Preservationists have long warned about the impending loss of items because of acidic paper. Any librarian who has worked with older materials knows that this warning is compelling. The risk is even more pronounced for the Christian library, especially libraries serving small denominational colleges and seminaries, because they often contain old and rare material, such as denominational historical accounts or small-run monographs, items that secular libraries may have long since discarded. These may be the last copies of an item.
An option for non-brittle acidic material is deacidification. The deacidification process has evolved to the point where it is effective at stopping further breakdown, safe for both the person and the item, adaptable to different library budgets and collection sizes, and easy to administer as a component of library collection stewardship. This paper will provide a short, practical explanation of how to develop a deacidification regimen as one component of the overall collection stewardship.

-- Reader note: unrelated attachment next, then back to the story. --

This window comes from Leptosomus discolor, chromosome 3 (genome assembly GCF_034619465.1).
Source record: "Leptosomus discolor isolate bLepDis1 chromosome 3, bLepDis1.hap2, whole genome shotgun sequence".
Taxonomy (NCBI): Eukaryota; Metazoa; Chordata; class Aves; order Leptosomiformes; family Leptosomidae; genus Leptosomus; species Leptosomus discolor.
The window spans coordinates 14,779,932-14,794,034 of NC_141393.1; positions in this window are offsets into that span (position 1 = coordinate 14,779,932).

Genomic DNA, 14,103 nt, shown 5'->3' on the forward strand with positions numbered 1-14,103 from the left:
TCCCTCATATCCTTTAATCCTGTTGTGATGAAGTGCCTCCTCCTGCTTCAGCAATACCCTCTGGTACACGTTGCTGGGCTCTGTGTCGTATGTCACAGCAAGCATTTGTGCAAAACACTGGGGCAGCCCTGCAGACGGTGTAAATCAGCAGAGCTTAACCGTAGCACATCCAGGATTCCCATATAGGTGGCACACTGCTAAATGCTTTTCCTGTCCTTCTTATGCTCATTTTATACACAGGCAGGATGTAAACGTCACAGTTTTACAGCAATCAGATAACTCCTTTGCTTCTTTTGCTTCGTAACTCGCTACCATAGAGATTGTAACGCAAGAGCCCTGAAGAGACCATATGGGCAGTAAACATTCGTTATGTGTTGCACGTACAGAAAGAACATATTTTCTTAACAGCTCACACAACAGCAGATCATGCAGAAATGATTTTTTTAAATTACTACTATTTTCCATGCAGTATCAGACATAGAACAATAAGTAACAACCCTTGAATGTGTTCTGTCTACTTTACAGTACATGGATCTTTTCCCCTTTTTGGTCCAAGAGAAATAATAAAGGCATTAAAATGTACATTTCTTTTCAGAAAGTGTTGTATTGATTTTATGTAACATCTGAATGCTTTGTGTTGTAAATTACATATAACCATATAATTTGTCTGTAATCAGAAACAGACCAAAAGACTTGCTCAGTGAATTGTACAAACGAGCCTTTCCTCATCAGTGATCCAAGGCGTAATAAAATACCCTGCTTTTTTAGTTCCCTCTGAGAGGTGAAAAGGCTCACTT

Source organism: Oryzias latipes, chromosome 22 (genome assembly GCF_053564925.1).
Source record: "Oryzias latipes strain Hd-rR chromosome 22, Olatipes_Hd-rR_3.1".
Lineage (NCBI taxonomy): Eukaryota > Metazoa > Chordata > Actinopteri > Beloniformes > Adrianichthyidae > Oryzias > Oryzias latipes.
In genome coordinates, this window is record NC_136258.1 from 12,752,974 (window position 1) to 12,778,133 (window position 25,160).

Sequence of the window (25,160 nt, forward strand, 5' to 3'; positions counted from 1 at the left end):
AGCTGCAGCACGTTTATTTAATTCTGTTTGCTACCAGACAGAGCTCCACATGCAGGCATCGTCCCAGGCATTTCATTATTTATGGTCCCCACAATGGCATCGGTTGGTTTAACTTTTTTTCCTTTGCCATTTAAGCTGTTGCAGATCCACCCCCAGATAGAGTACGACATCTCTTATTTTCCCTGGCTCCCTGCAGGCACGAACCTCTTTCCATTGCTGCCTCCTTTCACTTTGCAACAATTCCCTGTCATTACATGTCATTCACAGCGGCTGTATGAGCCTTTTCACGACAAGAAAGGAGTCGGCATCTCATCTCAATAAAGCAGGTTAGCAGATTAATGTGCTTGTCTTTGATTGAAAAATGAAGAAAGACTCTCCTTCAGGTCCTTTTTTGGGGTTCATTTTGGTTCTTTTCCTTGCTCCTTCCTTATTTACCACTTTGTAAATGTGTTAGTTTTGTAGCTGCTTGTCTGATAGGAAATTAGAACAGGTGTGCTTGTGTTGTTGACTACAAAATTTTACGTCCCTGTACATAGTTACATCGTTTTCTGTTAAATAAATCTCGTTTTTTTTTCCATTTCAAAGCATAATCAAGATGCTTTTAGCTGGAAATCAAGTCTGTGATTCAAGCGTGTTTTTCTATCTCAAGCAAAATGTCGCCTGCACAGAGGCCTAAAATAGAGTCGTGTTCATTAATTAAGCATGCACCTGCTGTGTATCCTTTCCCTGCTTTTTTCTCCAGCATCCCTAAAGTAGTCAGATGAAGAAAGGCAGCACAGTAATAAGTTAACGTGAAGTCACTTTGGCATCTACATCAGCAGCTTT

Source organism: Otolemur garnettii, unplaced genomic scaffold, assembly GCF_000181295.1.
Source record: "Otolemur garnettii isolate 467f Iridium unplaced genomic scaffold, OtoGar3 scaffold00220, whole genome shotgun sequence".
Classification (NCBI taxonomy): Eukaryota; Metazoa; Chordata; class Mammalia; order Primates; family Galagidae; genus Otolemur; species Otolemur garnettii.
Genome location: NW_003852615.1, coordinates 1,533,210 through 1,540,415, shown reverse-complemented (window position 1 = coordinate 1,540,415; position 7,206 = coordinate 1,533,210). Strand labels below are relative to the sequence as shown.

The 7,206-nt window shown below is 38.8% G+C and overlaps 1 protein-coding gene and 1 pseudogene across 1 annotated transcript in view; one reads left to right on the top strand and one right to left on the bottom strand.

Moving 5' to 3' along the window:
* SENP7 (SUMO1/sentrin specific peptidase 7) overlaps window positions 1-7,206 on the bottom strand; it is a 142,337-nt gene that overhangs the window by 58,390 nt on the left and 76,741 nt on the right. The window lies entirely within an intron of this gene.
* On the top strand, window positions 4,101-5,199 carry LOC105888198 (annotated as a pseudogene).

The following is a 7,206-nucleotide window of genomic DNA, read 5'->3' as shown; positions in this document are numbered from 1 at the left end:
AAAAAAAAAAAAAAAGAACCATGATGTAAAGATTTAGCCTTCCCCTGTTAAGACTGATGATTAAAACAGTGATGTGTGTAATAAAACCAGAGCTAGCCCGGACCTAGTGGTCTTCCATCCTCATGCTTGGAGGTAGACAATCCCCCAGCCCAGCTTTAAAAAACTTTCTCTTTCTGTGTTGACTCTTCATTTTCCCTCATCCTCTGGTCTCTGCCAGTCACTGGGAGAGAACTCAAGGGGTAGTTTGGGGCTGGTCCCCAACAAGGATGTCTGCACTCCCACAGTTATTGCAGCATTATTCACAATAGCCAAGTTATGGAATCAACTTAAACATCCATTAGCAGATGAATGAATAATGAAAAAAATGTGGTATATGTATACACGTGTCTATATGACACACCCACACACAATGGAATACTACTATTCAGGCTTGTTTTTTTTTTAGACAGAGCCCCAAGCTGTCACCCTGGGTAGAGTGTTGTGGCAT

"Establishing a Deacidification Regimen as Part of Collection Stewardship,"
The Christian Librarian: Vol. 49:
1, Article 6.